Eventually cricket opened itself up to television. And although it faced tough competition from other forms of entertainment and leisure, broadcasting (including radio broadcasting) increased spectatorship worldwide. Today, the game finds its largest audience in Southasia. The first live radio commentary of cricket in India was broadcasted by All India Radio (AIR) in 1934 for the match between Muslims and Parsis played at Esplanade Maidan in Bombay, while the first TV broadcast of a Test Match in India was in 1969, when India played Australia in New Delhi. TV allowed for lucrative sponsorship deals and opened the gates for private broadcasters to bid for telecast rights, often for large sums of money – a business logic that became the basis of the sport we know today. And cricket was truly brought from street to house, according to Cricket Commentator Narottam Puri, when commentaries were translated into Hindi. In Ball by Ball: The Story of Cricket Broadcasting, BBC commentator Christopher Martin-Jenkins notes “nowhere has cricket commentary grown more quickly than on the Indian subcontinent.” In his first visit to India in 1976-77, he was shocked to see a variety of commentators speaking at different times in different languages.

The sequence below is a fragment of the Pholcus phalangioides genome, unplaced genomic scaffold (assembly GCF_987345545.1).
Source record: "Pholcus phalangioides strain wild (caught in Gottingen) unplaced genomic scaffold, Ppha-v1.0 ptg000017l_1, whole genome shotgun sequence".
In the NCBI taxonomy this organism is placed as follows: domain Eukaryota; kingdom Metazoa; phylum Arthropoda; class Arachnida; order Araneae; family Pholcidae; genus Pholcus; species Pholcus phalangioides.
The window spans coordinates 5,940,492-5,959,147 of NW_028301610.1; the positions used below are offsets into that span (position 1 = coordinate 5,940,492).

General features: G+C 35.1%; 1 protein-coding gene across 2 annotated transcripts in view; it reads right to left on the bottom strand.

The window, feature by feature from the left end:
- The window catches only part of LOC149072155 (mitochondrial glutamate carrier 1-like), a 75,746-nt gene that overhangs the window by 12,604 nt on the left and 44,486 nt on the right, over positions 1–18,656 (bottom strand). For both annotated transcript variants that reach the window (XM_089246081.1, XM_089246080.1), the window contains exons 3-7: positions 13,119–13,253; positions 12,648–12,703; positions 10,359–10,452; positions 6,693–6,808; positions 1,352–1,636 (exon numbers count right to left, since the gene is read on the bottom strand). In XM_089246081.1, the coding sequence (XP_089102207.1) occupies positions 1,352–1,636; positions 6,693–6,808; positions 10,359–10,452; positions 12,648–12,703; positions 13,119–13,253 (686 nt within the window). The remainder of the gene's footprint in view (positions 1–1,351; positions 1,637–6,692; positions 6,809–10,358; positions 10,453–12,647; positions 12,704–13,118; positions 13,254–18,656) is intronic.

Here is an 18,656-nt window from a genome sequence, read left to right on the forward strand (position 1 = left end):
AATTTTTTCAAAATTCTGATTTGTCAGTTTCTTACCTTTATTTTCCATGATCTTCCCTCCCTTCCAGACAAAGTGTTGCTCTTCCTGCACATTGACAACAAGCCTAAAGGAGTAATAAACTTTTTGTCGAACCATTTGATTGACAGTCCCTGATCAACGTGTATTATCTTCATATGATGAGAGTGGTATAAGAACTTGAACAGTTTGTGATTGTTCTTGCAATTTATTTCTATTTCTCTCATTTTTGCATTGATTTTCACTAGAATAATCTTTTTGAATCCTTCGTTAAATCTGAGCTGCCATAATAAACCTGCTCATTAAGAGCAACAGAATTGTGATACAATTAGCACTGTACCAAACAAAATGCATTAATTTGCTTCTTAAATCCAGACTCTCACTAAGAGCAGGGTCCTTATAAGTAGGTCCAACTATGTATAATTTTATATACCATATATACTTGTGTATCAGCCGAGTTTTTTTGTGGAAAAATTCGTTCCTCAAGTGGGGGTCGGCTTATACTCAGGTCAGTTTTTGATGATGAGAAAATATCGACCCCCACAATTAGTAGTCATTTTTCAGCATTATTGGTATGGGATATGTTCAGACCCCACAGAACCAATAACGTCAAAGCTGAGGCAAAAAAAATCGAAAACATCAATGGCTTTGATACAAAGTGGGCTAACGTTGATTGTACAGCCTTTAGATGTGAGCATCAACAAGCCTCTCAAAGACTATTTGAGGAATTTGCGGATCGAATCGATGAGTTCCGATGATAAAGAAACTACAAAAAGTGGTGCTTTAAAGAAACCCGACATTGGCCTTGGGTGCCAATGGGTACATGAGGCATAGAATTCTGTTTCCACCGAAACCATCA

Even at international-level, power relations are skewed. Only countries that draw larger TV spectatorship – like India, England and Australia – earn substantial incomes from broadcasting.
Today, commentary and TV replays in multiple languages, stump mics, digital graphics and Decision Review Systems (DRS) have become so integral that international cricket matches can’t be played without them. Broadcasting allows viewers to be distributed across the globe. Spectatorship occurs at varying replay speeds, angles and magnifications and across different mediums. Sports fans are not only connected through TV screens but also via the internet and mobile phones. The ease of digital communication and rise of global networks allows people to enjoy the game on the move and makes sports more interactive. As people watch their favorite players, they also create their own fantasy teams, form online fan groups, play online games and compete to win prizes in cricket contests. Fans in the stadium click photographs and share them on social media platforms, making their experience more spectacular.
In India, there are even ‘fan parks’ for cricket fans who can’t see IPL matches in their cities. These fan parks live telecast IPL matches on giant screens for cricket-lovers. They also have music, DJs and merchandise stalls so the park is a consolidation of fan groups and consumers. All of these are part of the unique socialisation, spectatorship and de-territorialisation enabled by capitalism and the mediatisation of global sport.
The coming convergence